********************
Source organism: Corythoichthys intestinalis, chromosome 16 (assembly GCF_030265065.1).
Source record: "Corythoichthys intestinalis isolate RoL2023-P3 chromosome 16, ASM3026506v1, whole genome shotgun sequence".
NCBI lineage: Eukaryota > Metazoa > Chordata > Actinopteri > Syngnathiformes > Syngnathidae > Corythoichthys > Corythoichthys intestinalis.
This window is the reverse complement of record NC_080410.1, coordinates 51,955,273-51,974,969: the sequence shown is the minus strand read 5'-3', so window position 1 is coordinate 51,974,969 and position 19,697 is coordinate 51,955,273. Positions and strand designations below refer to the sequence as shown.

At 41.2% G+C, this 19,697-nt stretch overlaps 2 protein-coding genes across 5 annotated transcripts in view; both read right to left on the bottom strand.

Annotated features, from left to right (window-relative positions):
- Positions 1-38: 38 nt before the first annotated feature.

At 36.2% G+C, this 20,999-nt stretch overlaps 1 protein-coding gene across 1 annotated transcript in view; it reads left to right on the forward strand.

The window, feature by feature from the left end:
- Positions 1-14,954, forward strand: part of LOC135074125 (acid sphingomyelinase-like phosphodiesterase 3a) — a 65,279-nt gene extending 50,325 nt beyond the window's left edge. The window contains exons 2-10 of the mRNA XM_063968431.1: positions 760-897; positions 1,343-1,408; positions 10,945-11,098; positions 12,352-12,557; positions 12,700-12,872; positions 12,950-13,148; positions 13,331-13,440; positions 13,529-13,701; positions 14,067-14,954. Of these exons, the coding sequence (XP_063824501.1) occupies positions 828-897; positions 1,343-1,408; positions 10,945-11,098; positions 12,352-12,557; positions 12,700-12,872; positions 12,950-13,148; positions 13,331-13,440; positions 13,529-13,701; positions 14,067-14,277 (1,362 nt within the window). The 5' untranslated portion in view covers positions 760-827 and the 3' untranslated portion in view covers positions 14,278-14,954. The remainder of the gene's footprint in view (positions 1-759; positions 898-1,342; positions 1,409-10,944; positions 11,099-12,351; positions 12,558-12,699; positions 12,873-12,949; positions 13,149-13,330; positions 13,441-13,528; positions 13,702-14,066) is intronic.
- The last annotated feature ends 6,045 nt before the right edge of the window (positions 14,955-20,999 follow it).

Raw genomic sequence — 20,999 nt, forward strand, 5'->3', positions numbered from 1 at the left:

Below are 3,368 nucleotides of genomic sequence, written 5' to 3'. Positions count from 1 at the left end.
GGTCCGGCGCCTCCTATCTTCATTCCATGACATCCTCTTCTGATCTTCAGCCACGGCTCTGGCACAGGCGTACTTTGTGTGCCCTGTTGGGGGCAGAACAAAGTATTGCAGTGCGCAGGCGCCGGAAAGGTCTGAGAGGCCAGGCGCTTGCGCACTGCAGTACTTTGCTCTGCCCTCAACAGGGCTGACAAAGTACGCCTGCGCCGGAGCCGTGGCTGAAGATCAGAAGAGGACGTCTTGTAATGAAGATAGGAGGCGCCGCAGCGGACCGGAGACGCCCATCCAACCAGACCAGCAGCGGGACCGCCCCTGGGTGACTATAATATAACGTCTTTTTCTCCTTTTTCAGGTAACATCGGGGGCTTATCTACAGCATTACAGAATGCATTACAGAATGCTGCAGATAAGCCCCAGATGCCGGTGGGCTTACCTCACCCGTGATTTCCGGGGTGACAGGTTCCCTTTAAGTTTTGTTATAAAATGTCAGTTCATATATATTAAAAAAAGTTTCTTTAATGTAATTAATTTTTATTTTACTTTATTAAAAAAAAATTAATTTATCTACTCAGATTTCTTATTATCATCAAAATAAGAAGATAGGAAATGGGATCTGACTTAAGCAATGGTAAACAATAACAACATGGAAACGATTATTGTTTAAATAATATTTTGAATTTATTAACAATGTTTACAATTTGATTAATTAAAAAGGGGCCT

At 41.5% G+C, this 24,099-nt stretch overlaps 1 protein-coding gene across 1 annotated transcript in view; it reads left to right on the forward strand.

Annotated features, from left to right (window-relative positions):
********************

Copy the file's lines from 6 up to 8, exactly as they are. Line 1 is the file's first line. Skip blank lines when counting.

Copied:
Annotated features, from left to right (window-relative positions):
- Positions 1-38: 38 nt before the first annotated feature.

At 36.2% G+C, this 20,999-nt stretch overlaps 1 protein-coding gene across 1 annotated transcript in view; it reads left to right on the forward strand.